The quotes above are from a blog post I wrote a while back, and the link above my name has a bit more on these topics. When you engage in modelling, you’ll sometimes overfit the data. Other times you’ll overlook important variables. I don’t think much can be said ‘in general’ about which of the two problems are most likely to be the most severe – that seems to me to be highly context dependent.

      Are you familiar with statistical information criteria? Some of the people working on those topics have given a lot of thought to related questions – I highly recommend Burnham & Anderson’s text on model selection if you’re curious to learn more about these things (if you just want (some of) the highlights I posted a couple of blog-posts about the book here and here).

    • Troy says:

      In Bayesian terms, we can make sense of this as a constraint on which prior probabilities are reasonable: if two scientific theories have the same experimental consequences, it’s rationally impermissible to assign a higher prior to the more complicated theory.

      This is a very complicated issue (no pun intended), but let me try to shed a little light.

      By Bayes’ Theorem, the posterior probability of a hypothesis H given evidence E and background knowledge K is a function of the prior probability of H just given K and the Bayes’ factor for the evidence: that is, P(H|E&K) is a function of P(H|K) and P(E|H&K)/P(E|~H&K).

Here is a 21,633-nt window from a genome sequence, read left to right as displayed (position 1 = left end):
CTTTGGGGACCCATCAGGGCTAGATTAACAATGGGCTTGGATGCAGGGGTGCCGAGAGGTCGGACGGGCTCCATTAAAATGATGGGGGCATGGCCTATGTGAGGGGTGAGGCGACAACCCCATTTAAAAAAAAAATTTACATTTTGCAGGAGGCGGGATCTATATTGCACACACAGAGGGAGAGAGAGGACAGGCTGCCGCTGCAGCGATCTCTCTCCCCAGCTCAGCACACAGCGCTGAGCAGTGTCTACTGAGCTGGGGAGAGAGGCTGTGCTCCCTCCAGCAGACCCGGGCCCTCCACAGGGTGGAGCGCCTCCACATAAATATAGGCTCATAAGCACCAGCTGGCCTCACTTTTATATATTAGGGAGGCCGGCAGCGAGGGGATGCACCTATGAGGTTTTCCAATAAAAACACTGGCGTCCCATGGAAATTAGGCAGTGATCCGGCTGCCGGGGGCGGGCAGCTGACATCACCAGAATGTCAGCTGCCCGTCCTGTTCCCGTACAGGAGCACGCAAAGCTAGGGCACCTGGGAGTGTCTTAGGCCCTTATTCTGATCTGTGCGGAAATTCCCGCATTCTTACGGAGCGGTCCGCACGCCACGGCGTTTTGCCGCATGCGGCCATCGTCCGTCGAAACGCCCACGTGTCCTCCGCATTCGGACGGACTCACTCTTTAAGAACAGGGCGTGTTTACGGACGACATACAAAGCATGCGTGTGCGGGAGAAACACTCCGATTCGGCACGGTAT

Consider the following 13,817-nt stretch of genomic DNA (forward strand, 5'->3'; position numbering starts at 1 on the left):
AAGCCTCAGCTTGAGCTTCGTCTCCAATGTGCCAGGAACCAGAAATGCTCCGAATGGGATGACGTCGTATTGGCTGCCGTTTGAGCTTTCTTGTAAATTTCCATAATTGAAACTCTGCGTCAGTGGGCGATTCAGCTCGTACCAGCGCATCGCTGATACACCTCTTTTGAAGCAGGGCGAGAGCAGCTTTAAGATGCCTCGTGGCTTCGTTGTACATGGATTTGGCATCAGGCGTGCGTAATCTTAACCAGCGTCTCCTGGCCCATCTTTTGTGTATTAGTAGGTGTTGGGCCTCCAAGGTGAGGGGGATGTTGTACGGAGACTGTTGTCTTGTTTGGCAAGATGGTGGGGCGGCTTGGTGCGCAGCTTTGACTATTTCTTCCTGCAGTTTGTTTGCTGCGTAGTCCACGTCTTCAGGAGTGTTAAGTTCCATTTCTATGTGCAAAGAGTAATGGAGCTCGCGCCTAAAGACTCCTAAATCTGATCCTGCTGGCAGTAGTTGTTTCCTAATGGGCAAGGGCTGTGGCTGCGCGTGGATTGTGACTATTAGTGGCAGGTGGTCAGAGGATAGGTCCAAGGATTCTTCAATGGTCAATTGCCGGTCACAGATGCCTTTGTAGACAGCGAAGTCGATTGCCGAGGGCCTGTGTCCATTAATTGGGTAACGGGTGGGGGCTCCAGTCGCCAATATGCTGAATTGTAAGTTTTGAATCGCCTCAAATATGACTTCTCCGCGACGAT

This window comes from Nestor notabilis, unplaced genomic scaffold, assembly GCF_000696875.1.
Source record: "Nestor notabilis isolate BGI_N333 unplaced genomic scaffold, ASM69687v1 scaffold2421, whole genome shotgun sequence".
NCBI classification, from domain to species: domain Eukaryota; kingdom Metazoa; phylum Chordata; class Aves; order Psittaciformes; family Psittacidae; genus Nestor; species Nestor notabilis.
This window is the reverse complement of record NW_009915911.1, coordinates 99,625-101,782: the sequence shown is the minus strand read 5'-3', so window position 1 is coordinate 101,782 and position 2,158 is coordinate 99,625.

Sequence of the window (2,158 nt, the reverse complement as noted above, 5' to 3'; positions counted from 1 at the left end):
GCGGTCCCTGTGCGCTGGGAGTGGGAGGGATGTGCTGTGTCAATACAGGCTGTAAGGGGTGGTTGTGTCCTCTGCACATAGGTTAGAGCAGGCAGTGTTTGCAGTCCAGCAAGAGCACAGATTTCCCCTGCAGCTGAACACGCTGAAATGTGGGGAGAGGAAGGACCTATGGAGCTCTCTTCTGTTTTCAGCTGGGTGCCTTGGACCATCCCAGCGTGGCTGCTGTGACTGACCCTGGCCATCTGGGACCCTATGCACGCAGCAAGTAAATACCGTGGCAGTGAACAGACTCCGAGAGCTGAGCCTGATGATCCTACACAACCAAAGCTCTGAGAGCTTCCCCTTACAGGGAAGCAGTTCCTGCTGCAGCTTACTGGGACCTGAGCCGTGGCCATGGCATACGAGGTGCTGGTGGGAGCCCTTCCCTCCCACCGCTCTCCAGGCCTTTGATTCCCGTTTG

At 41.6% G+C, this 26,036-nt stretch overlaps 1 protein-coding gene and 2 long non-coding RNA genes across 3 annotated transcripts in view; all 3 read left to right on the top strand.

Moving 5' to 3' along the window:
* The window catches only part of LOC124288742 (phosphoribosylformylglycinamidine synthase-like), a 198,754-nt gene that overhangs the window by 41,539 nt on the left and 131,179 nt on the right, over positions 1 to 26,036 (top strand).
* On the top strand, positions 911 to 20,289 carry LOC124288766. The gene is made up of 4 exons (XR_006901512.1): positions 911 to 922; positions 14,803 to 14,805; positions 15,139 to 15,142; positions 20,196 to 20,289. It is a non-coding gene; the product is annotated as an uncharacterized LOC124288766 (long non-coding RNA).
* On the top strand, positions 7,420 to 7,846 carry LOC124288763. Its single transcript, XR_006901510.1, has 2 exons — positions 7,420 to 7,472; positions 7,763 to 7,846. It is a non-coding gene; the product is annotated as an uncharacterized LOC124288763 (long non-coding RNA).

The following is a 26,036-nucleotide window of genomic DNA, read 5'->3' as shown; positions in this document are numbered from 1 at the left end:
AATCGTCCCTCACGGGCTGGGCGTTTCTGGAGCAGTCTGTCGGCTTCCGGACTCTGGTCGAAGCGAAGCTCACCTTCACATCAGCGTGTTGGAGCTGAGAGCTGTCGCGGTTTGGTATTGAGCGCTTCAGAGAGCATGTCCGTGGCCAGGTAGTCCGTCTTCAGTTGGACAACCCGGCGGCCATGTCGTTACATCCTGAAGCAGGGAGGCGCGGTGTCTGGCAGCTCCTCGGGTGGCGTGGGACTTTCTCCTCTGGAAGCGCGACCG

Your suggestion is to take Occam’s razor as telling us to assign a higher value to P(H|K) if H is simpler. This is intuitively plausible, and many philosophers of science (e.g., Richard Swinburne) have suggested something similar.

      The problem, it seems to me, is in the background knowledge K. Whether or not H is more probable if simple depends entirely on your background knowledge: does it make it likely that the true hypothesis in this domain would be simple?

      It’s true, as others have said, that there will (in most cases, at least) be an infinite number of possible alternative hypotheses, and that at some point, by mathematical necessity, they will have to decrease in probability so that the probability of the set of all possible alternative hypotheses sums to 1. But, if we number our H-i’s in order of increasing complexity, that at some point H-(j+1) has a lower prior than H-j doesn’t imply that, say, H-1 has a higher prior than H-2, or that H-2 has a higher prior than H-3. And sometimes our background knowledge ought to lead us to assign the highest priors to, say, H-40 and H-41.

      It may also be true that we have often good inductive evidence that simpler hypotheses are more probably true – in other words, it’s often true that K itself tells us to prefer simpler theories. But this is not always true, and it is domain specific – it is much more true in physics than economics, say.